Despatch from Viscount Monck to the Right Hon. Edward Cardwell, M.P. (7 November 1864)
By: Edward Cardwell
Citation: Despatch from Viscount Monck to Right Hon. Edward Cardwell, M.P. (7 November 1864) in The Annual Register [Part II, Appendix, Public Documents and State Papers, Correspondence Relative to the Canadian Confederation] (London: Gilbert and Rivington, 1865) at 292-293.
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Despatch from Viscount Monck to the Right Hon. Edward Cardwell, M.P.
Quebec, November 7, 1864.
Referring to my Despatch (No. 135) of the 23rd of September, in which I have informed you that I had invited the Lieutenant-Governors of Nova Scotia, New Brunswick, and Prince Edward Is. land, and the Governor of Newfoundland, to send Representatives to confer with the Members of the Canadian Government on the feasibility of effecting a Union between the Colonies of British North America, and to my Despatches of the 14th October (No. 151) and 2nd November (No. 165), in which I enclosed to you the answers received to that invitation, I have the honour to report that the several gentlemen named in the communications above referred to as Representatives of those Colonies respectively arrived at Quebec on Monday the 10th October, the day named for the assembling of the Conference.
They immediately proceeded to the consideration of the important question, the discussion of which constituted the object of their meeting, having appointed Sir Etienne Taché, Prime Minister of Canada, as chairman to preside over their deliberations.
Their sittings began on the 10th of October, and continued de die in diem until the 28th of the same month.
I have now the honour to transmit the Resolutions agreed to by the Conference, for which I would ask the favourable consideration of yourself and Her Majesty’s Government.
I may state that an extended intercourse with the Members of the Conference enables me to assure you that they were one and all actuated by the strongest feelings of loyalty to the Queen, the most earnest desire to maintain the connexion with England, and the wish to make the pro posed Union work so as to strengthen that connexion by enabling the Provinces to take upon themselves more largely the responsibilities of a self-governing community.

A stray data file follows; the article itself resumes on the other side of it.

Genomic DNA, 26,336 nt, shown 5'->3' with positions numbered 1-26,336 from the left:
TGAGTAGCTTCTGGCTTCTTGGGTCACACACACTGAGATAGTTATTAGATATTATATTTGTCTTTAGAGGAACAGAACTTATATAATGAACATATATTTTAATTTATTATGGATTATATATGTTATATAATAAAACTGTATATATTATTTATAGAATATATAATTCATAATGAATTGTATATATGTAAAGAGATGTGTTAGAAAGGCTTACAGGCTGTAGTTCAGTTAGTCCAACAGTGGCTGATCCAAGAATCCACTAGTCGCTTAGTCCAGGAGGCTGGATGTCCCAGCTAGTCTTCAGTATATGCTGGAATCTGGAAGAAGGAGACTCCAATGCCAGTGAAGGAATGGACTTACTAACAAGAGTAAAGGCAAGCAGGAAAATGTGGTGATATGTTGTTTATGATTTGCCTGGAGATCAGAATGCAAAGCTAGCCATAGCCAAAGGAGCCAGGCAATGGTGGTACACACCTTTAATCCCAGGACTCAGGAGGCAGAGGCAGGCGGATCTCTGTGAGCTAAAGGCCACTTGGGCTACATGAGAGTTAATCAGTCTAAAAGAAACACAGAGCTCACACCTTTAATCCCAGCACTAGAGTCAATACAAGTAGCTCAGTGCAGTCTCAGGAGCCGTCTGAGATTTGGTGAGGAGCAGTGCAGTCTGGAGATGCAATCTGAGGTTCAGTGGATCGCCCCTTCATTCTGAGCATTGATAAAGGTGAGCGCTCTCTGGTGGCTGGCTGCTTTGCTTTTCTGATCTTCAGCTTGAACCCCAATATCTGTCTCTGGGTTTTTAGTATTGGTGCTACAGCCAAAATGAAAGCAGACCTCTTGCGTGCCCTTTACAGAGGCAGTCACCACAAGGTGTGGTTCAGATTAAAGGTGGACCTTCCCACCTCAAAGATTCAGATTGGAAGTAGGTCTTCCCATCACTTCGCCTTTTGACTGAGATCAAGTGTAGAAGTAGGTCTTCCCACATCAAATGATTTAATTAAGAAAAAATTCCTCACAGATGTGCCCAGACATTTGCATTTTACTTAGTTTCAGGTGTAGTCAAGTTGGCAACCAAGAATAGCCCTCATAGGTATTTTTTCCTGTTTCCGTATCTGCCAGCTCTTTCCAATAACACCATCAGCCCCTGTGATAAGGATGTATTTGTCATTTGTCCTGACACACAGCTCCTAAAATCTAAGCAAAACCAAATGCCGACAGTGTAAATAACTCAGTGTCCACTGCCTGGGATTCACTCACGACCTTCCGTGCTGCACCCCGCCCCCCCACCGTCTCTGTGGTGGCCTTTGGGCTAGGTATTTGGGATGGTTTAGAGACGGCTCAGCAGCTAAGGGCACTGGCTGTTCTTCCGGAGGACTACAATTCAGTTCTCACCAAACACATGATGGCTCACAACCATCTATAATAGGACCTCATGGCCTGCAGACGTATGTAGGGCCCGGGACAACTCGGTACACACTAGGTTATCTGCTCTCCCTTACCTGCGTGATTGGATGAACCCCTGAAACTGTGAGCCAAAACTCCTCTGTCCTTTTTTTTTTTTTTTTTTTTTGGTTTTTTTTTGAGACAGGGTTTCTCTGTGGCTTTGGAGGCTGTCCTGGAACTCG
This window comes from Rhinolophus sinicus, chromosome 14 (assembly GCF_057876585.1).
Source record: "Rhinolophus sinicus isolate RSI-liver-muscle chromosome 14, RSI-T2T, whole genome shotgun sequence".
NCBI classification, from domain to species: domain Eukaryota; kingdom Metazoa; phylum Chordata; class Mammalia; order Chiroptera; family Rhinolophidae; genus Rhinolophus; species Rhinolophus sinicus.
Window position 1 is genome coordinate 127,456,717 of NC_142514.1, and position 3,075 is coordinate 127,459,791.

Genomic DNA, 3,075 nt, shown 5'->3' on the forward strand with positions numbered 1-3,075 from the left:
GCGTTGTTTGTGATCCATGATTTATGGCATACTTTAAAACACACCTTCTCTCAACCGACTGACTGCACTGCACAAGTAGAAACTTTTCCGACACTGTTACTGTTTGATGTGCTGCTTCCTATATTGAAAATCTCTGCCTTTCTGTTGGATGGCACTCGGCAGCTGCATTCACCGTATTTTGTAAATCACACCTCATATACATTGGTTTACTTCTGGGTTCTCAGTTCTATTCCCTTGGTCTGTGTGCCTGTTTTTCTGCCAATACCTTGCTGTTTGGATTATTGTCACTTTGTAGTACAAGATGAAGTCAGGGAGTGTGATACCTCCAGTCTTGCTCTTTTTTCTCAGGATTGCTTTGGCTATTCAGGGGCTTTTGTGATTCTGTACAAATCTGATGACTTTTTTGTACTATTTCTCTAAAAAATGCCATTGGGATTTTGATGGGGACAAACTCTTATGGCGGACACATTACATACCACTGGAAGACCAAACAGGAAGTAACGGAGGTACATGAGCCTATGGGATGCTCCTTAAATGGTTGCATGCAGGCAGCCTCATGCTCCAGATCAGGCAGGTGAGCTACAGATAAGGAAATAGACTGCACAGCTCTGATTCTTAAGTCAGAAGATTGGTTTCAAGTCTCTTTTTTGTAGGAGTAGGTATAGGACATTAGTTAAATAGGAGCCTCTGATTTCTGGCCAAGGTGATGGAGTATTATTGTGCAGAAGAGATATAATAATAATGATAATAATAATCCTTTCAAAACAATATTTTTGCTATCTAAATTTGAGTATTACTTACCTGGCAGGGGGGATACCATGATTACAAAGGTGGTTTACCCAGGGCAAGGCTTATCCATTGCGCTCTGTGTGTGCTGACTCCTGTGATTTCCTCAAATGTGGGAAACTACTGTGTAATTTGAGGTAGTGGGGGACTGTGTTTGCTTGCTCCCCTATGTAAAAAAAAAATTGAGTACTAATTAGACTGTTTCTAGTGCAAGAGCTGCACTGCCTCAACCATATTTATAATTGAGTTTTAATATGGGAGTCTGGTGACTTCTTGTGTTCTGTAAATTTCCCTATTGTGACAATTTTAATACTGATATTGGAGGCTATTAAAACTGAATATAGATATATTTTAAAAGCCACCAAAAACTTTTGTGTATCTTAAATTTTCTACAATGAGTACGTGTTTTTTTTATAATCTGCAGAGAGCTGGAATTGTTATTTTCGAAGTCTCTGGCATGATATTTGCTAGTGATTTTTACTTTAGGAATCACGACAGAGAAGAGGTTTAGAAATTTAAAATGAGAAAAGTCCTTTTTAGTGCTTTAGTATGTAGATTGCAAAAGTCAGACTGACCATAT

I do not enter into any arguments to prove that a consolidation of these Provinces is desirable, if it can be effected on principles which will give guarantees for strength and durability.
The advantages of a well-considered plan of Union, whether looked at from the point of administration, commerce, or defence, appear to me so obvious that it would be a waste of time to state them ; and the fact that the most eminent public men of all the Provinces concur in desiring such a Union, appears to me to go a long way in superseding the necessity for any abstract arguments in its favour.
The plan which has been adopted by the Conference you will observe is the Union of all the Provinces on the Monarchical principle, under one Governor, to be appointed by the Crown, with Ministers responsible, as in England, to a Parliament consisting of two Houses, one to be nominated by the Crown, and the other elected by the people.
To this Central Government and Legislature will be committed all the general .of the United Provinces, and its authority on all such subjects will be supreme, subject of course to the rights of e Crown and of the Imperial Parliament.
For the purposes of local administration it is proposed to have in each Province an Executive Officer, to be appointed by the Governor, and removable by him for cause to be assigned, assisted by a Legislative Body, the constitution of which it is pro posed to leave to the decision of the present Local Legislatures, subject to the approbation of the Imperial Government and Parliament.
To these local bodies are to be en trusted the execution of certain specified duties of a local character, and they are to have no rights or authority beyond what is expressly delegated to them by the Act of Union.
To the General Government it is pro posed to reserve the right of disallowing Acts passed by the Local Legislatures.
I think this will be found a fair general outline of the constitutional portion of the proposed scheme of Union, and I trust it will be found of such a nature as to merit the general approbation of Her Majesty’s Government.
I do not allude to the proposed financial arrangements between the different members of the proposed Union, as these relate to questions exclusively affecting the Provinces, and upon which I presume they may safely be allowed to adopt any course which they may themselves think conducive to their interests.
In transmitting these Resolutions for your consideration, I venture to state my opinion that the desire for a consolidation of British North America has taken strong hold of the minds of the most earnest and thoughtful men in these Provinces, and I rust that, whether on the plan suggested y these Resolutions, or on some modification of it, a Union may be effected, which ill satisfy the aspirations of so loyal and influential a portion of Her Majesty’s subjects.
I have, &c.
The Right Hon. Edward Cardwell, M.P.
&c. &c. &c.